The monk call’d on God his soul to save,
And in horror sank on the ground.
Then despair nerved his arm,
To dispel the charm,
And he burst Rosa’s coffin asunder.
And the fierce storm did swell
More terrific and fell,
And louder peal’d the thunder.
And laugh’d in joy the fiendish throng,
Mix’d with ghosts of the mouldering dead;
And their grisly wings, as they floated along,
Whistled in murmurs dread.
And her skeleton form the dead nun rear’d,
Which dripp’d with the chill dew of hell.
In her half-eaten eye-halls two pale flames appear’d,
But triumphant their gleam on the dark monk glar’d,
As he stood within the cell.
And her lank hand lay on his shuddering brain,
But each power was nerv’d by fear.—
“I never, henceforth, may breathe again;
Death now ends mine anguish’d pain;
The grave yawns—we meet there.”
And her skeleton lungs did utter the sound,
So deadly, so lone, and so fell,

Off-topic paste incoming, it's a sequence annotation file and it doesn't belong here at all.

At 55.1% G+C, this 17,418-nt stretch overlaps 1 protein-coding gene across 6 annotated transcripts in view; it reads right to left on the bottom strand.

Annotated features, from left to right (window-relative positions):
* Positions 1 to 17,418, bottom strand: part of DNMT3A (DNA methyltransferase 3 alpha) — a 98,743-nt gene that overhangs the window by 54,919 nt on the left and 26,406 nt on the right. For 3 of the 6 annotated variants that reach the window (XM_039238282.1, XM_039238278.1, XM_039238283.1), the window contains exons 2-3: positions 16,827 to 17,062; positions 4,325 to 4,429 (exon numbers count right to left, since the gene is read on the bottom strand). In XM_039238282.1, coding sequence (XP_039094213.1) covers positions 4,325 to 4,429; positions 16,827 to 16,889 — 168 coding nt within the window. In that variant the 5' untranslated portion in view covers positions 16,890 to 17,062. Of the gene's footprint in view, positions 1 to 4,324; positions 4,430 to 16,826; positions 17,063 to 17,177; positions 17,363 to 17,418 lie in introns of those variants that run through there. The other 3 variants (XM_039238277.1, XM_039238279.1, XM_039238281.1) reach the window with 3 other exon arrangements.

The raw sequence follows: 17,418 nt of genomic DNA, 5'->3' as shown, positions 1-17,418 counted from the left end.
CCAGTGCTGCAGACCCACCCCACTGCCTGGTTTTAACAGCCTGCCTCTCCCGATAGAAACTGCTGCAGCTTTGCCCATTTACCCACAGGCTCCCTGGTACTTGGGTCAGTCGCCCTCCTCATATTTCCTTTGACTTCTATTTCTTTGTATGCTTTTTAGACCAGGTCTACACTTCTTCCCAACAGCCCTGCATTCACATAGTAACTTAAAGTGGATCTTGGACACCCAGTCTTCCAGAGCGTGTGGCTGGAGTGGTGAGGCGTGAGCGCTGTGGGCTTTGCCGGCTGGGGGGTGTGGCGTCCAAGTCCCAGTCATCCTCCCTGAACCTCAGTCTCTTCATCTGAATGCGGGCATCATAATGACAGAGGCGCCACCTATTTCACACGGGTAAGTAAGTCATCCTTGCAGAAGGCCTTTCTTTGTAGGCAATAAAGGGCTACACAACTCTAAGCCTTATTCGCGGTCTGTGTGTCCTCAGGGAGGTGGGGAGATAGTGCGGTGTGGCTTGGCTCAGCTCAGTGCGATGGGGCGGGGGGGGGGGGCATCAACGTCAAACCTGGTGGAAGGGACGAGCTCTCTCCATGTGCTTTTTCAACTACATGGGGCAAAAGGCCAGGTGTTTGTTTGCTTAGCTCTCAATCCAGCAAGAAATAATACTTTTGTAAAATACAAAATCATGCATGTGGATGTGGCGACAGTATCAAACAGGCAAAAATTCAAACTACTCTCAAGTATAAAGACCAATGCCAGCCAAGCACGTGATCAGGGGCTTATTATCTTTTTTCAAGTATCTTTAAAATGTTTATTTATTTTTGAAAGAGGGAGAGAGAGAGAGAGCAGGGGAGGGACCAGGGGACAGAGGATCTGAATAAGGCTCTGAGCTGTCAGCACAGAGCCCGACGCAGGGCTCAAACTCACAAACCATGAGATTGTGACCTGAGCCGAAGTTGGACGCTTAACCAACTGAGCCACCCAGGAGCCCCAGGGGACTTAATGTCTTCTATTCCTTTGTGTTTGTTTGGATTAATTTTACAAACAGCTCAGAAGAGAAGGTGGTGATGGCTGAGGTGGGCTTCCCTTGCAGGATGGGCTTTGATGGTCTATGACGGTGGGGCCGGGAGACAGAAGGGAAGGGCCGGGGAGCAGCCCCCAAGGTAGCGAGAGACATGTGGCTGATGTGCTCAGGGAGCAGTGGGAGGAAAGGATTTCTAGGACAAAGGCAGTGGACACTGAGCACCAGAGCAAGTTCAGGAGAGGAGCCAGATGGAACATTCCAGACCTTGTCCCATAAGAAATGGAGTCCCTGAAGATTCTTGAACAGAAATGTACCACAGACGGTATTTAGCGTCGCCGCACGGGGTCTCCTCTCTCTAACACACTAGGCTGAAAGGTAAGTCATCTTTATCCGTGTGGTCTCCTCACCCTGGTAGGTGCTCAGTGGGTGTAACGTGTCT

That in long vibrations shudder’d the ground,
And as the stern notes floated around,
A deep groan was answer’d from Hell!

Such was the sort of poetry Shelley wrote at this period—and it is valuable, inasmuch as it serves to shew the disposition and bent of his mind in 1808 and 1809, which ran on bandits, castles, ruined towers, wild mountains, storms and apparitions—the Terrific, which according to Burke is the great machinery of the Sublime. In the beginning of the first of these two years, I shewed Shelley some poems to which I had subscribed by Felicia Browne, whom I had met in North Wales, where she had been on a visit at the house of a connection of mine. She was then sixteen, and it was impossible not to be struck with the beauty (for beautiful she was), the grace, and charming simplicity and naiveté of this interesting girl—and on my return from Denbighshire, I made her and her works the